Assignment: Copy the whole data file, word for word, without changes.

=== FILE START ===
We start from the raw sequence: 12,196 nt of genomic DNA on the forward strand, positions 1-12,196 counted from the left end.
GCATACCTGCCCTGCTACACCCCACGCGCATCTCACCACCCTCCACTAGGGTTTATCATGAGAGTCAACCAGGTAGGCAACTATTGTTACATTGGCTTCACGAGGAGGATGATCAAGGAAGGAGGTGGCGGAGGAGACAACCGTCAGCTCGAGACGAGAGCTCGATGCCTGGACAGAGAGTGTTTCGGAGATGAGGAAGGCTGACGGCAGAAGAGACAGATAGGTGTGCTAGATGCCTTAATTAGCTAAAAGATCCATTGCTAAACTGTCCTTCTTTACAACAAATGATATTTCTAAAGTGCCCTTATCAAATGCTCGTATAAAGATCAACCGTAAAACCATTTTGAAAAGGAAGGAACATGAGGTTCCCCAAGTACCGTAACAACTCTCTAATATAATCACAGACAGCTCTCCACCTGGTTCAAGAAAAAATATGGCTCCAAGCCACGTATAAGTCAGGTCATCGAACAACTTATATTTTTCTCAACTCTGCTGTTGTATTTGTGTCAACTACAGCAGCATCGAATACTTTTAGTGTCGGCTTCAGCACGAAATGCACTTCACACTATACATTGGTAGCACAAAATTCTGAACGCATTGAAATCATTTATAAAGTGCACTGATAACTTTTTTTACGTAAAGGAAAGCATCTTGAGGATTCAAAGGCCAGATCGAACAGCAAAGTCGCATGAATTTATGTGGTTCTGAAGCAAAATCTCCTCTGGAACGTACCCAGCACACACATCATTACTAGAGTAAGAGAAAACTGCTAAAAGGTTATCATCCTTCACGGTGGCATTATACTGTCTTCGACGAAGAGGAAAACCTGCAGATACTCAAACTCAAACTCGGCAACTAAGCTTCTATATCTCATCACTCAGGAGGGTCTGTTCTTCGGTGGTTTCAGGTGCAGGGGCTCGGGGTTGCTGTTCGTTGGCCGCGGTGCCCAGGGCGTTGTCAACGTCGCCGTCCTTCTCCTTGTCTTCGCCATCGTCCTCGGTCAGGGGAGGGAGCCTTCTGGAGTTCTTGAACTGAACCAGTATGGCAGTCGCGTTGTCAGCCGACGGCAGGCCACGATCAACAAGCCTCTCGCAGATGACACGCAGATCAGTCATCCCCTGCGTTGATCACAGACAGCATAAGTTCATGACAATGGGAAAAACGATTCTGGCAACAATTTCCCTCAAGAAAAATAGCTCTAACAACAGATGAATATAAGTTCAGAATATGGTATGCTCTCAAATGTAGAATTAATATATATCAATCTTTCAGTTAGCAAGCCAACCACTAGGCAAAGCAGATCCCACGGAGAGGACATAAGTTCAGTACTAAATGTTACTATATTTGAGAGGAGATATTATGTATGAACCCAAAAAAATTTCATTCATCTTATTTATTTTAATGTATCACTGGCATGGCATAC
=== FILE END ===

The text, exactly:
We start from the raw sequence: 12,196 nt of genomic DNA on the forward strand, positions 1-12,196 counted from the left end.
GCATACCTGCCCTGCTACACCCCACGCGCATCTCACCACCCTCCACTAGGGTTTATCATGAGAGTCAACCAGGTAGGCAACTATTGTTACATTGGCTTCACGAGGAGGATGATCAAGGAAGGAGGTGGCGGAGGAGACAACCGTCAGCTCGAGACGAGAGCTCGATGCCTGGACAGAGAGTGTTTCGGAGATGAGGAAGGCTGACGGCAGAAGAGACAGATAGGTGTGCTAGATGCCTTAATTAGCTAAAAGATCCATTGCTAAACTGTCCTTCTTTACAACAAATGATATTTCTAAAGTGCCCTTATCAAATGCTCGTATAAAGATCAACCGTAAAACCATTTTGAAAAGGAAGGAACATGAGGTTCCCCAAGTACCGTAACAACTCTCTAATATAATCACAGACAGCTCTCCACCTGGTTCAAGAAAAAATATGGCTCCAAGCCACGTATAAGTCAGGTCATCGAACAACTTATATTTTTCTCAACTCTGCTGTTGTATTTGTGTCAACTACAGCAGCATCGAATACTTTTAGTGTCGGCTTCAGCACGAAATGCACTTCACACTATACATTGGTAGCACAAAATTCTGAACGCATTGAAATCATTTATAAAGTGCACTGATAACTTTTTTTACGTAAAGGAAAGCATCTTGAGGATTCAAAGGCCAGATCGAACAGCAAAGTCGCATGAATTTATGTGGTTCTGAAGCAAAATCTCCTCTGGAACGTACCCAGCACACACATCATTACTAGAGTAAGAGAAAACTGCTAAAAGGTTATCATCCTTCACGGTGGCATTATACTGTCTTCGACGAAGAGGAAAACCTGCAGATACTCAAACTCAAACTCGGCAACTAAGCTTCTATATCTCATCACTCAGGAGGGTCTGTTCTTCGGTGGTTTCAGGTGCAGGGGCTCGGGGTTGCTGTTCGTTGGCCGCGGTGCCCAGGGCGTTGTCAACGTCGCCGTCCTTCTCCTTGTCTTCGCCATCGTCCTCGGTCAGGGGAGGGAGCCTTCTGGAGTTCTTGAACTGAACCAGTATGGCAGTCGCGTTGTCAGCCGACGGCAGGCCACGATCAACAAGCCTCTCGCAGATGACACGCAGATCAGTCATCCCCTGCGTTGATCACAGACAGCATAAGTTCATGACAATGGGAAAAACGATTCTGGCAACAATTTCCCTCAAGAAAAATAGCTCTAACAACAGATGAATATAAGTTCAGAATATGGTATGCTCTCAAATGTAGAATTAATATATATCAATCTTTCAGTTAGCAAGCCAACCACTAGGCAAAGCAGATCCCACGGAGAGGACATAAGTTCAGTACTAAATGTTACTATATTTGAGAGGAGATATTATGTATGAACCCAAAAAAATTTCATTCATCTTATTTATTTTAATGTATCACTGGCATGGCATAC